Bauman Street is one of Kazan's oldest streets. In the era of the Khanate of Kazan it was called Nogai Road. In 1552, during the storming of Kazan Kremlin by Ivan the Terrible's troops from Moscow, both its walls to the south and north of the wall were breached by explosions. In memory of this event the street was named Prolomnaya ("Broken") and then Big Prolomnaya. In the XVI century, continuing the already existing development of the northern part of the street, in the southern part the New Sloboda (settlement) appeared that was later called Bogoyalenskaya (Epiphany) in honor of the church erected here.
Big Prolomnaya street was formed as the main shopping street. At that period, goods were delivered along Bulak, along which were located many marinas, shopping warehouses and barns.
In the XVIII century the street was made straight and paved with cobblestones. During the city's numerous fires it was once completely burned off, then the city authorities decided to build only stone houses there. By the middle of the XIX century the street, to a large extent, was like it is today.
In 1930s the street was renamed in honor of a native of Kazan, Nikolai Bauman - a Volga German, one of the practitioners of revolutionary Social-Democracy. This name remained until the present time, although in the post-Soviet period there was a suggestion to rename it Chaliapin Street.
Bauman street is straight, for a walking tour it is very convenient.The tour can start from the Kazan Kremlin, or with the other end of the street where there is the clock with Arabic symbols that became the place of meetings.
If you start the walking tour of Bauman street from the Kazan Kremlin, the first thing that catches your eye is the Nicholas Cathedral. The St. Nicholas Cathedral is an architectural and bureaucratic complex consisting of communicating Nikolo-Nizskaya Church and Intercession Church, a free-standing bell tower and a number of administrative buildings.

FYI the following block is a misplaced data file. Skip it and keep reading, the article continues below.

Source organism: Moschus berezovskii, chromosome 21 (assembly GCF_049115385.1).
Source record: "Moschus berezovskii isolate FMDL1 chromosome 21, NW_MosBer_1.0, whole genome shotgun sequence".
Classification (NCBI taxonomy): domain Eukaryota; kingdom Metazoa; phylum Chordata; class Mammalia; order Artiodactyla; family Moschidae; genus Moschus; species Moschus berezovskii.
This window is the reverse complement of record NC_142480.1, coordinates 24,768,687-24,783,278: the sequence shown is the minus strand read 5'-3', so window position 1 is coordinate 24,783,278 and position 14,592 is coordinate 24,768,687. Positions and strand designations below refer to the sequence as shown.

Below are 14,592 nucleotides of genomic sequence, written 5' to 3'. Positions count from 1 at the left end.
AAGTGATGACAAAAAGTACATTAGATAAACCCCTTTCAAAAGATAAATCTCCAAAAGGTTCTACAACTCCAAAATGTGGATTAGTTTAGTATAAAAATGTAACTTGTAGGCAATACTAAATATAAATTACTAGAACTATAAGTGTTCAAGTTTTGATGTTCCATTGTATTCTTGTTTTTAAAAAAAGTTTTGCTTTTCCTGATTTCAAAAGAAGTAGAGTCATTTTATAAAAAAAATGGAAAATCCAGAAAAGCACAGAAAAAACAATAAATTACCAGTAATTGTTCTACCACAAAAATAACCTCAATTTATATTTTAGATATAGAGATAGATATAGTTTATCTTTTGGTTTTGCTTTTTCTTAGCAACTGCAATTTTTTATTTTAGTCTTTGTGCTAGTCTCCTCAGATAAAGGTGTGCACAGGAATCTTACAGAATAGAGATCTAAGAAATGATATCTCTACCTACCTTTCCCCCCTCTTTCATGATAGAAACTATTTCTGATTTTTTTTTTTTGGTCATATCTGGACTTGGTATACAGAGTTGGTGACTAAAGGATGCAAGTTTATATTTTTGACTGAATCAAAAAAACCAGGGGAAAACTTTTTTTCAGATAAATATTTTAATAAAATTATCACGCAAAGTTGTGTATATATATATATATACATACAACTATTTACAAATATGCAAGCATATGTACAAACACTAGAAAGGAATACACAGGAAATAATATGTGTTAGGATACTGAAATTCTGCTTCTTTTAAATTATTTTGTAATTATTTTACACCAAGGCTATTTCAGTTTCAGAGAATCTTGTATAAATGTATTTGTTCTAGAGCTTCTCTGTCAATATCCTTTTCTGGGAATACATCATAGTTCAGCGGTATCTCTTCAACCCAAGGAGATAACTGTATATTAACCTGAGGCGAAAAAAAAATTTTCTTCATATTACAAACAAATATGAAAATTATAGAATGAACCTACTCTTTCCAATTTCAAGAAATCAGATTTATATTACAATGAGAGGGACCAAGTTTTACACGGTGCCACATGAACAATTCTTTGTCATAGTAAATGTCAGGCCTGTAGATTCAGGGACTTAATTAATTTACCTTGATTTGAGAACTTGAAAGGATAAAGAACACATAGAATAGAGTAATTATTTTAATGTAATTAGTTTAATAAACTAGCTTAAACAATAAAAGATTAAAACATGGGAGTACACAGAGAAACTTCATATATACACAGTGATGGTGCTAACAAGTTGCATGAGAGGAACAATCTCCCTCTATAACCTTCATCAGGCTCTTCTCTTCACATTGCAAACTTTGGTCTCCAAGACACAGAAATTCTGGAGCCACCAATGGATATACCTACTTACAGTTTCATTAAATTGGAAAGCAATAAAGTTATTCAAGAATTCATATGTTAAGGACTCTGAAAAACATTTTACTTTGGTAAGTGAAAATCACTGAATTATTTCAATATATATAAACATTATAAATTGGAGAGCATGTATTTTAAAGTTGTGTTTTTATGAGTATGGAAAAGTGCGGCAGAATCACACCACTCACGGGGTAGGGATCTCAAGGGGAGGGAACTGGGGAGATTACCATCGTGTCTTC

Kazan Cat Monument, opened in 2009 at the intersection of Bauman and Musa Jalil, immediately became one of the attractions of the city, and it will delight you - the history of this monument is very interesting.
Legend has it that Empress Elizabeth (daughter of Peter I) was very afraid of rats and mice that had bred in an incredible amount in the royal chambers. The Kazan governor told her about a special breed of rat-catching cats that are found on his lands. On October 24, 1745 the Empress signed "The decree of sending cats to the court", demanding to catch and send to St. Petersburg 30 (according to other sources - 300) of these animals. Scientists can't say which breed lived in Kazan at that time, it no longer exists in pure form. But experts agree that the Kazan cats was very large with broad faces, they were good at fighting and purred a lot.
Elizabeth decree was implemented exactly, and when not a single mouse was to be found in the royal palace, the grateful Empress enrolled the Kazan cats in the Imperial Guard and gave them a special allowance: cats were fed the best beef and grouses from the royal kitchen.
Since then, the Kazan cat became an inextricable part of folklore and became a hero of anecdotes and cheap popular images such as "Kazan Cat, Astrakhan brains, Siberian wit. Lived a nice life with good food and sweet farts". This inscription is engraved on the Kazan Cat monument.